Gagan Thapa is a current member of the House of Representatives in the Federal Parliament of Nepal and former Minister of Health and Population. As a youth leader, Thapa was at the forefront of the 2006 pro-democracy movement in Nepal that culminated in the establishment of a federal democratic republic. As minister, he has pushed for universal, high-quality health care in Nepal.
Harvard Political Review: Let’s start with geopolitics. Historically, Nepal has been close to India politically, economically, and even culturally. But in recent years, China has been increasing its presence not just in Nepal, but across South Asia. How is Nepal dealing with this rising Indo-China strategic rivalry in the region? Do you see any opportunities or challenges for Nepal?
Gagan Thapa: It is undeniable that Nepal has had a level of proximity with New Delhi historically. For example, New Delhi was overtly involved in the 1951, 1990, and 2006 pro-democracy movements in Nepal. The presence of China in Nepal, however, has been widely misunderstood as a new phenomenon. During the decades of 1960s through 1990s, India and China actually competed in providing economic and technical support for infrastructure development in Nepal. Of course, with the rise in China’s ability and ambition, we should not be surprised that the scope and level of Chinese engagements in Nepal are increasing.
Nepal is cognizant of the undergoing shift in the global balance of power toward Asia. We are also aware that, for all their disagreements, the economic interdependence between China and India is stronger now than ever. We strongly feel that this is an opportune time for our economic progress. The challenge for us, however, is to build adequate capacity in our institutions that will allow us to reap the benefits of this situation where our two neighbors … are becoming important global players.
HPR: China is an authoritarian state that has shown spectacular economic development in the past few decades, whereas democratic India’s development and poverty reduction has not been as impressive. As a country located between India and China, how big of a challenge does Nepali democracy face from the idea of authoritarian growth?
GT: I do not think economic growth at the expense of freedom and democracy is palatable to the Nepali people. This is partly because of our historical experience. From 1960 to 1990, Nepal experienced authoritarian rule under the then-monarchy. This is the same time period when Nepal suffered from sluggish economic growth. Moreover, Nepal also has a vibrant civil society and critical intelligentsia that have a strong faith in democracy. Perhaps due [to] our numerous struggles for democracy, I feel like Nepali society in general leans more toward freedom than order.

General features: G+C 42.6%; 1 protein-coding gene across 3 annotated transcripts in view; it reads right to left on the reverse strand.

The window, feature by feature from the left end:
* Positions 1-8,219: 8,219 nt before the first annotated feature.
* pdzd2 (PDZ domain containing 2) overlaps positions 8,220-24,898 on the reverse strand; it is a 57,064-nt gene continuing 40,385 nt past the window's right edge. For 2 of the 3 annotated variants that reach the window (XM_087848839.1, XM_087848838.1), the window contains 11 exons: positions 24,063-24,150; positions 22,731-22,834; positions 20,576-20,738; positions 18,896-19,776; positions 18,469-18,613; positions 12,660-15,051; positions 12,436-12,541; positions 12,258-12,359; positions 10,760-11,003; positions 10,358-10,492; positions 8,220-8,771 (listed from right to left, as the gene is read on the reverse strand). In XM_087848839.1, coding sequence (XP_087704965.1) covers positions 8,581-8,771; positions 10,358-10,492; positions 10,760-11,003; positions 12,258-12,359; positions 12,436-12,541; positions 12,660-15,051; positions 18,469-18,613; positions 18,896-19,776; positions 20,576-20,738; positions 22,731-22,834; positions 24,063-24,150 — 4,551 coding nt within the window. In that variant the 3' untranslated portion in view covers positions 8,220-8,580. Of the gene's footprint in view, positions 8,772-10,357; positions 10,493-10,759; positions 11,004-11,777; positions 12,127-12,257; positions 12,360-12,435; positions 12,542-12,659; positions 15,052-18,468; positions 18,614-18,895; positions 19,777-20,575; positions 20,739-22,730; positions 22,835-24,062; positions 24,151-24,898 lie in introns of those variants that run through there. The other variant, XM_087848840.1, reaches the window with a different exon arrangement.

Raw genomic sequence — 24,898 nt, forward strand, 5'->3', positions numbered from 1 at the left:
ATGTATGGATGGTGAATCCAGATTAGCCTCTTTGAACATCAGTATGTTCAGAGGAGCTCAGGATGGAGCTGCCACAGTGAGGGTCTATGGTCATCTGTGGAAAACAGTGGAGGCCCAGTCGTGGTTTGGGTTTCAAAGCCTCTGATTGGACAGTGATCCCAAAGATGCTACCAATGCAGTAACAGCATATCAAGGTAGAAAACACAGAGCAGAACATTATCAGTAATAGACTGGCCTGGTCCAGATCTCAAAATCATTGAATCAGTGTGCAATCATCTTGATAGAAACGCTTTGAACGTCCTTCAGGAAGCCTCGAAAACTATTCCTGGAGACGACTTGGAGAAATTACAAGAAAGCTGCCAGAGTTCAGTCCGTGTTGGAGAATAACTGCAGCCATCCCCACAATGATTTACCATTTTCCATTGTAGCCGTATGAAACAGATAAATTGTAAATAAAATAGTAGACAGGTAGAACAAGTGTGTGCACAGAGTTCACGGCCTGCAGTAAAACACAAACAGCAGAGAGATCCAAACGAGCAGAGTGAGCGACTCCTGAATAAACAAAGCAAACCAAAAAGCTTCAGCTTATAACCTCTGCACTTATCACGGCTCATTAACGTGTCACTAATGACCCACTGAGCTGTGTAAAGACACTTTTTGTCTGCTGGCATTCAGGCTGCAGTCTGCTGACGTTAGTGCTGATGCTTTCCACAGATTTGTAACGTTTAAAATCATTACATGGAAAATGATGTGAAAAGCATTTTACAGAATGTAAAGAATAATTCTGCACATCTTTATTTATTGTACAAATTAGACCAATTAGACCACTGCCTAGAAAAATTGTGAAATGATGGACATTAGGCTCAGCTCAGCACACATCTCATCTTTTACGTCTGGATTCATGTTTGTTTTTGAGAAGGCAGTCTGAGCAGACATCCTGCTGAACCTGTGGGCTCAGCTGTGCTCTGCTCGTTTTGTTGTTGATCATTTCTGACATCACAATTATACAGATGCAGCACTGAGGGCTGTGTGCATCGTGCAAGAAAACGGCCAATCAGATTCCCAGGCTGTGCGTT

But I would not say that we are completely immune to the challenges to democracy. I think no society ever is. I am particularly worried that the global wave of populism might manifest itself in Nepal in the form of illiberal democracy. I find ourselves vulnerable to a slide into illiberal democracy in the name of religion and nationalism, given our history as a Hindu monarchy. To stave off this danger, we should focus on building strong and inclusive institutions that deliver shared prosperity. Nepali society is dynamic and open, but much work is needed in creating institutions that channel our dynamism.
HPR: Nepal has been lauded by international organizations like the World Health Organization for its achievements in the sector of public health. What lessons do Nepal’s experience in public health hold for other countries in the emerging world?
GT: Nepal embraced an approach that combined a willingness to learn from global knowledge with an ability to innovate locally. From the get-go, we were not reluctant to implement what had been learned in other parts of the world. But we also put a strong emphasis on local innovations. The Female Community Health Volunteers program was one such innovation. The program was started in 1998 with an objective to increase the efficacy of community-based health interventions. In retrospect, the FCHV program also contributed to rural women empowerment in addition to achieving its intended goal.
The government, international donors, private sector, and households all contributed from their own level. As a result, we have been able to ensure an access to basic health services to a great majority of our population. Inspired by this success, we have now guaranteed a free access to basic health services in our constitution. In my time as minister of health and population, I tried to shift the discourse on public health from quantity to quality. Among other things, we were able to create a legal framework that ensures both universality and quality in health care.
HPR: Will you comment on the role of the international community in helping an emerging country like Nepal achieve its developmental goals?
GT: One of the first things I realized as a minister was that the international community is not a monolithic unit. Like any other group, it consists of members with diverse preferences for policies and approaches. While it might not come as obvious to an outside observer, I found that the mindset of the members of the international community was more competitive than collaborative. And I don’t want to put all the blame on them for this. I think the government actually has a crucial role to play in this regard. Before creating space for the international community to contribute, the government should set clear goals for the country. A partnership between the international community and government cannot deliver best results if the government lacks a clear sense of direction.
This interview has been edited and condensed for clarity.
Image Credit: ICIMOD Kathmandu / Unsplash